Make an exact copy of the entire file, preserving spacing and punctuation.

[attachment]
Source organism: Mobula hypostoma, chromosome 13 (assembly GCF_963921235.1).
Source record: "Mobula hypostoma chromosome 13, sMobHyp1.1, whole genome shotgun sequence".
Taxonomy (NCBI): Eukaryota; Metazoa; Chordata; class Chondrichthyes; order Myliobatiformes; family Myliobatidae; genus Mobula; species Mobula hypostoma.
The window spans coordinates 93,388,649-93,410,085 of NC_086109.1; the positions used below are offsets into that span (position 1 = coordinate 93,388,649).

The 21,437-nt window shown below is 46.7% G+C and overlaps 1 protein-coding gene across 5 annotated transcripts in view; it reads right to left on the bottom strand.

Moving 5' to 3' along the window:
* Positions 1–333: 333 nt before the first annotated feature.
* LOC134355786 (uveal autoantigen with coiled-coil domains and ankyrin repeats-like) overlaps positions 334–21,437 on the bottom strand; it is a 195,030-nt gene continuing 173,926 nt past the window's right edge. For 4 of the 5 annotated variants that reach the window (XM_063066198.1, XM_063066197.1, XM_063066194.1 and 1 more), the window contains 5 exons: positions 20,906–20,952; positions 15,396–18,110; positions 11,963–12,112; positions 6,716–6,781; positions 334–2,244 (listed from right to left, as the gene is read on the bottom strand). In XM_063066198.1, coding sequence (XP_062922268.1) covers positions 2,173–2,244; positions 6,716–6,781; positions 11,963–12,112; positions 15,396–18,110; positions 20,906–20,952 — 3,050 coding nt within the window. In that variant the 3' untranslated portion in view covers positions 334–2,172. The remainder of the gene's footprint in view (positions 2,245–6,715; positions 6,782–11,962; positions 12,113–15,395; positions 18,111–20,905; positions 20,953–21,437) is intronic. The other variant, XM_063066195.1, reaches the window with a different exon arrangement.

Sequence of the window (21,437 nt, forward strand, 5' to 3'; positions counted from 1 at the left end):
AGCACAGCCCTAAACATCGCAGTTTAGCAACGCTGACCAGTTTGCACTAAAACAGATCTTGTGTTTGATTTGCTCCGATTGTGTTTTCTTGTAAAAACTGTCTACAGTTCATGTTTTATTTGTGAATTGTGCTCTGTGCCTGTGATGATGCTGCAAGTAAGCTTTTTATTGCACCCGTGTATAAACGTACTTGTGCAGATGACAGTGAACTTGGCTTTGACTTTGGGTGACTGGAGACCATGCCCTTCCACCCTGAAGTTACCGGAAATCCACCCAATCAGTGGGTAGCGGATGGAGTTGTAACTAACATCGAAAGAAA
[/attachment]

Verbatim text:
Source organism: Mobula hypostoma, chromosome 13 (assembly GCF_963921235.1).
Source record: "Mobula hypostoma chromosome 13, sMobHyp1.1, whole genome shotgun sequence".
Taxonomy (NCBI): Eukaryota; Metazoa; Chordata; class Chondrichthyes; order Myliobatiformes; family Myliobatidae; genus Mobula; species Mobula hypostoma.
The window spans coordinates 93,388,649-93,410,085 of NC_086109.1; the positions used below are offsets into that span (position 1 = coordinate 93,388,649).

The 21,437-nt window shown below is 46.7% G+C and overlaps 1 protein-coding gene across 5 annotated transcripts in view; it reads right to left on the bottom strand.

Moving 5' to 3' along the window:
* Positions 1–333: 333 nt before the first annotated feature.
* LOC134355786 (uveal autoantigen with coiled-coil domains and ankyrin repeats-like) overlaps positions 334–21,437 on the bottom strand; it is a 195,030-nt gene continuing 173,926 nt past the window's right edge. For 4 of the 5 annotated variants that reach the window (XM_063066198.1, XM_063066197.1, XM_063066194.1 and 1 more), the window contains 5 exons: positions 20,906–20,952; positions 15,396–18,110; positions 11,963–12,112; positions 6,716–6,781; positions 334–2,244 (listed from right to left, as the gene is read on the bottom strand). In XM_063066198.1, coding sequence (XP_062922268.1) covers positions 2,173–2,244; positions 6,716–6,781; positions 11,963–12,112; positions 15,396–18,110; positions 20,906–20,952 — 3,050 coding nt within the window. In that variant the 3' untranslated portion in view covers positions 334–2,172. The remainder of the gene's footprint in view (positions 2,245–6,715; positions 6,782–11,962; positions 12,113–15,395; positions 18,111–20,905; positions 20,953–21,437) is intronic. The other variant, XM_063066195.1, reaches the window with a different exon arrangement.

Sequence of the window (21,437 nt, forward strand, 5' to 3'; positions counted from 1 at the left end):
AGCACAGCCCTAAACATCGCAGTTTAGCAACGCTGACCAGTTTGCACTAAAACAGATCTTGTGTTTGATTTGCTCCGATTGTGTTTTCTTGTAAAAACTGTCTACAGTTCATGTTTTATTTGTGAATTGTGCTCTGTGCCTGTGATGATGCTGCAAGTAAGCTTTTTATTGCACCCGTGTATAAACGTACTTGTGCAGATGACAGTGAACTTGGCTTTGACTTTGGGTGACTGGAGACCATGCCCTTCCACCCTGAAGTTACCGGAAATCCACCCAATCAGTGGGTAGCGGATGGAGTTGTAACTAACATCGAAAGAAA